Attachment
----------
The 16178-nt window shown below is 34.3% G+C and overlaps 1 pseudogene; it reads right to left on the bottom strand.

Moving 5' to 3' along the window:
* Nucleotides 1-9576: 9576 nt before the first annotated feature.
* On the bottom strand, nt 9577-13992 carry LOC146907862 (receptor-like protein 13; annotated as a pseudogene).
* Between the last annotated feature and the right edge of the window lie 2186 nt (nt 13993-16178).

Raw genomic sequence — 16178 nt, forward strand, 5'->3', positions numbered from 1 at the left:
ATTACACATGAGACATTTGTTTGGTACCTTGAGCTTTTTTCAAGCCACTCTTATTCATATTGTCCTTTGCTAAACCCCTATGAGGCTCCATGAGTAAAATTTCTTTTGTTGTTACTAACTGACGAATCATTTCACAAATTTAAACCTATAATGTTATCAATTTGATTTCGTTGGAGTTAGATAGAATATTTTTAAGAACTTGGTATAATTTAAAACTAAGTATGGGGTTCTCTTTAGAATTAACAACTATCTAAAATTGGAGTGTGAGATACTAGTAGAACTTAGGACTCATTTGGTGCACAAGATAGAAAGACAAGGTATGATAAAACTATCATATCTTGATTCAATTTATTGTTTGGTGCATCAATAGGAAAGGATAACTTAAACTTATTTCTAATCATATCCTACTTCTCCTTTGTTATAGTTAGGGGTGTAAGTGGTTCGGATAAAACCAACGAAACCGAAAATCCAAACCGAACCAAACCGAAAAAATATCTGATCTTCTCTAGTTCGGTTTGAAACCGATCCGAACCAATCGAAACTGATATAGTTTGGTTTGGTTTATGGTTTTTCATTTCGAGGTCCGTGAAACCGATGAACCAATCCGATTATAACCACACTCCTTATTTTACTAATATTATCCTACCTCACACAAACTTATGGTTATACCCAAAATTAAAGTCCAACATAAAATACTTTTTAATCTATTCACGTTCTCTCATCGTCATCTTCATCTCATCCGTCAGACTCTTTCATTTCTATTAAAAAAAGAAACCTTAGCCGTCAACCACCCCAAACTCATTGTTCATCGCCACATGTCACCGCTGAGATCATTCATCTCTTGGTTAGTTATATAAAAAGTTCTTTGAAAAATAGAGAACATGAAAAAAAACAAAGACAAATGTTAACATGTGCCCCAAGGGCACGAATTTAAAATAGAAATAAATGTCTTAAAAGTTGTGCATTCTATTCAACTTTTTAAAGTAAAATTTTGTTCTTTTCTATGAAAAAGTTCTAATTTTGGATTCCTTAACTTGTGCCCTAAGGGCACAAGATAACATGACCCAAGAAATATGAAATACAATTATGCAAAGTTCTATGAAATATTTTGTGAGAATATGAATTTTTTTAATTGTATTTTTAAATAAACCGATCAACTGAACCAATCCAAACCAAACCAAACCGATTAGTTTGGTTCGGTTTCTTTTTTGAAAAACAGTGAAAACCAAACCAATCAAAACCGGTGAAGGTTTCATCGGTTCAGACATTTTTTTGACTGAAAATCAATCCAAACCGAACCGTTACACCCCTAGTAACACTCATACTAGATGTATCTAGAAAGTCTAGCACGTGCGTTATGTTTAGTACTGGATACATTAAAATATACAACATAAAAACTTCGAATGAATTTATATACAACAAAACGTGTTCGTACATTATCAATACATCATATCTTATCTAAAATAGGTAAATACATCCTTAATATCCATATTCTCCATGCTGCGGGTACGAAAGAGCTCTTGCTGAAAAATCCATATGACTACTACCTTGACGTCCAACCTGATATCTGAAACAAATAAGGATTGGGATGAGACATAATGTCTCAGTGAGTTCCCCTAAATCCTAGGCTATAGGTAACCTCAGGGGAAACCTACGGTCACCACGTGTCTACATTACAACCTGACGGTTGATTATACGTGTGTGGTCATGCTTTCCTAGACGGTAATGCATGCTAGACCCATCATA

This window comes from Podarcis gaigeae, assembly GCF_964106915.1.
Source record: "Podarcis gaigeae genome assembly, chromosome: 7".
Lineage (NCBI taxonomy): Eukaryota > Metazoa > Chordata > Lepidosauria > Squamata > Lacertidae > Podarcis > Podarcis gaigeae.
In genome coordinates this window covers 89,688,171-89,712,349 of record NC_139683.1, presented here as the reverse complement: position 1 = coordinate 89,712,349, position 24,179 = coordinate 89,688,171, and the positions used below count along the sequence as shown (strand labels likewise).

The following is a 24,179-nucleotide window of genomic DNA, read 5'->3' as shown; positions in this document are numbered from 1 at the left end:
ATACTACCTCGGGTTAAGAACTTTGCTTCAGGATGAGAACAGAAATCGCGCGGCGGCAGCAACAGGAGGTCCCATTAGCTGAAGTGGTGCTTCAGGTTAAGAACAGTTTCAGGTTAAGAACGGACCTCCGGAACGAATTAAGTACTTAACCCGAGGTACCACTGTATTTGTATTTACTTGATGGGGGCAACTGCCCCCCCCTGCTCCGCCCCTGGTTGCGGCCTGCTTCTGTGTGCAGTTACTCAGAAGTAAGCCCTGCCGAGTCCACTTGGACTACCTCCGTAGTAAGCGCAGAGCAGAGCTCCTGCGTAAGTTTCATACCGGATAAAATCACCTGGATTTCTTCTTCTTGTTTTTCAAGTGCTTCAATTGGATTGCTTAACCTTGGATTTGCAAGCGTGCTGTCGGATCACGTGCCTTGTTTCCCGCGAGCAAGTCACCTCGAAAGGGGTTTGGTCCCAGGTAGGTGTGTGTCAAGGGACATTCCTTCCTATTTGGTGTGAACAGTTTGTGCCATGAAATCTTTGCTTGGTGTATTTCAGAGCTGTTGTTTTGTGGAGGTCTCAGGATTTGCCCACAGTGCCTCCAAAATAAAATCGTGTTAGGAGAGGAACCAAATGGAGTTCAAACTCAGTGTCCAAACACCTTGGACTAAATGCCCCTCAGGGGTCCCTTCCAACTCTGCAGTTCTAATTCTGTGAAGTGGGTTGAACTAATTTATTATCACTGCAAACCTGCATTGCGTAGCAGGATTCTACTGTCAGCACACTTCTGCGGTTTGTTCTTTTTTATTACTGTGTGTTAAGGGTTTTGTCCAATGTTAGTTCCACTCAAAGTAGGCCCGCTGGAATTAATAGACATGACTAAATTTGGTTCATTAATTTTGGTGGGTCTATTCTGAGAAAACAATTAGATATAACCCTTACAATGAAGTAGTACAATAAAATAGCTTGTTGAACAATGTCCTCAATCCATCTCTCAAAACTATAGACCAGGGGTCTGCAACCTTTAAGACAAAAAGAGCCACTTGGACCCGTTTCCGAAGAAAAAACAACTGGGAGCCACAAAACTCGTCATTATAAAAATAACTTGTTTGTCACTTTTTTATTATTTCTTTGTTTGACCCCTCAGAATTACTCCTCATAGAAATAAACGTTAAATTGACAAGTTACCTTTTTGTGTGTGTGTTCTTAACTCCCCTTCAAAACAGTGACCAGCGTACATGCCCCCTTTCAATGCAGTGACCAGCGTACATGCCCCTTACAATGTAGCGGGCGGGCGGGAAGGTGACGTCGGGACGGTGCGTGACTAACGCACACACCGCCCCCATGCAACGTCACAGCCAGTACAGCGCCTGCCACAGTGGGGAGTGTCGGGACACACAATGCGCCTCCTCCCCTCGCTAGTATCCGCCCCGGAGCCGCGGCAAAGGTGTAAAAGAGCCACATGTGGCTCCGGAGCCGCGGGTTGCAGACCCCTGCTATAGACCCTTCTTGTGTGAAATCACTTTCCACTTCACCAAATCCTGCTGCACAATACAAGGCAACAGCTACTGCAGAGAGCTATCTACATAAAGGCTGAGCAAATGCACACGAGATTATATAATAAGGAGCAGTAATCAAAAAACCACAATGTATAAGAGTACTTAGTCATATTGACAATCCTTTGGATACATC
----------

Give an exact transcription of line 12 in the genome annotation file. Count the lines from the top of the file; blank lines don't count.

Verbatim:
The following is a 24,179-nucleotide window of genomic DNA, read 5'->3' as shown; positions in this document are numbered from 1 at the left end: